Green hotels for IUCN Congress and beyond

The Green Hotels Initiative is spurring sustainability in the Hawaiʻi hotel industry. 

Diamond Head and Waikiki beach at night Photo: Shutterstock / sergiyn

IUCN and the Hawaiʻi Green Business Program (HGBP) are working to enable IUCN Congress delegates to make informed and ecologically responsible selections of their accommodation for the Congress. Through green hibiscus icons, delegates can see which hotels have taken measures to green their operational practices in advance of the IUCN World Conservation Congress 2016.

Greening the operational practices of a business means taking measures to exceed regulatory requirements for energy conservation, waste reduction, pollution prevention, water conservation and natural resource preservation, among others.

IUCN provides a comprehensive set of sustainability guidelines and a sustainability rating system for the Hawai'i hotels that will be servicing IUCN Congress participants. The level of action taken by each hotel is summarised on the IUCN Congress Booking Platform; one Green Hibiscus indicates a basic level of sustainability and three Green Hibiscuses indicate excellence in sustainable practices. 

The objective of the Green Hotels Initiative is to certify that all hotels involved with the IUCN Congress are taking measures to become more ecologically sustainable. To date, 17 of the 24 participating hotels have been certified.

The Green Hotels Initiative aims to leverage the momentum around the IUCN Congress to spur sustainability initiatives in the Hawai’i hotel industry. IUCN is proud to play a role in sparking action with major potential for future positive impacts.

Independent of the IUCN Congress, HGBP has a green certification programme that rates the environmental performance of Hawai’i hotels and resorts. Past winners of the HGBP can give us insight into what kinds of sustainability initiatives we can expect from hotels certified by the joint IUCN-HGBP rating system (and demonstrate some of the bottom-line benefits of going green). These include:

The Hyatt Regency Waikīkī Beach Resort and Spa, which installed an aquaponics vegetable garden in the basin of an onsite decorative waterfall.  Disabling the waterfall function saves the hotel $50,000 per year in electricity costs. They also added low-flow water fixtures to all sinks and showers, installed water bottle filling stations to help reduce plastic waste, and started beekeeping onsite to help counteract nationwide bee loss. They now use honey from the onsite apiaries in the hotel’s restaurants.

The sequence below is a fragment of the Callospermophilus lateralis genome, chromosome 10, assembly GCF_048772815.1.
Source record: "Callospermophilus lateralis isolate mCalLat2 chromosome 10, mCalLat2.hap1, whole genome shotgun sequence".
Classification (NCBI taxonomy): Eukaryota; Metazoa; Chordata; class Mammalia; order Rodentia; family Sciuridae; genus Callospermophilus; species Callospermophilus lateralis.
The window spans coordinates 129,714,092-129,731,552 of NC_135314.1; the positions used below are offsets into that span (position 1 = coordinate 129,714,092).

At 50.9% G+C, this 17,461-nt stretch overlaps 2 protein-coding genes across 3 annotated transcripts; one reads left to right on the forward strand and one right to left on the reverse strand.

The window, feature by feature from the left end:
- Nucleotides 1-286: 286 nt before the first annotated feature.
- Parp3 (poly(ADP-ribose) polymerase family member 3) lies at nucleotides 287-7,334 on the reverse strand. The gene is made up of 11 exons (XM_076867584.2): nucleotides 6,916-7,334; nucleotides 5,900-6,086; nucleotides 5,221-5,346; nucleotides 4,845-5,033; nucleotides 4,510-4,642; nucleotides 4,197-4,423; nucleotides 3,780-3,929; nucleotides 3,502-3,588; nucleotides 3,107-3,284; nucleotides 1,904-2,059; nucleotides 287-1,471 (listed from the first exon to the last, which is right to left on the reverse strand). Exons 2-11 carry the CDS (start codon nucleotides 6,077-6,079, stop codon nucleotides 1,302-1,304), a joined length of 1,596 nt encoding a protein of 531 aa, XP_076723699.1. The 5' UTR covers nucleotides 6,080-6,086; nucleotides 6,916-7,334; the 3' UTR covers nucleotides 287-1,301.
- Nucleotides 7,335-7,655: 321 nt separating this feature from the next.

Outrigger Reef Waikīkī Beach Resort, which installed ultra-low flow plumbing devices in all the guest rooms and public areas for water conservation, and diverted nearly 22,000 lbs of recyclables from landfills from 2012 to 2014. The Outrigger hotel also donated over $13,526 in Hi5 redemption reimbursements to Parents and Children Together (PACT), a community health programme.

Aqua Bamboo Waikīkī, which reduced electricity use by 24,428 kWh and lowered gas use by 660 thms from 2012 to 2013 by installing in-room keycard energy management systems and gas hot water heater monitoring and control systems. This saved the hotel roughly $22,000 that year.

The Hilton Hawaiian Village Waikīkī Beach Resort was one of the first hotels in Waikīkī to participate in the Hawaiʻi Green Business Program in 2000. Over the past year, the hotel has reduced energy consumption by 3,273,057 kWh by installing light motion sensors and energy efficient lighting throughout the entire hotel, and has reduced water consumption by 17,630,157 gallons by installing flow meters on irrigation lines and variable frequency drives on pool pumps to reduce speeds by 20-30%.  Hilton Hawaiian Village also recycles over 176,000 lbs of paper per year and produces fuel for diesel engines using oil from their kitchen fryers and animal food from food waste.

The Hawaiʻi Convention Center has also been certified by the HGBP. The convention centre maintains a ‘buy local’ food procurement policy whenever possible – only locally produced coffee is served at the 808 Coffees Café on the meeting room level – and offers disposable, biodegradable and compostable service ware. It has an active recycling and waste re-purposing programme and was one of 18 venues worldwide that diverted 75% of all waste from landfills in 2015. Electric vehicle charging stations are available in designated parking areas, and an array of innovative technologies help the centre to achieve greater degrees of water and energy efficiency. Read more about the Hawaiʻi Convention Center’s green initiatives here

Go to top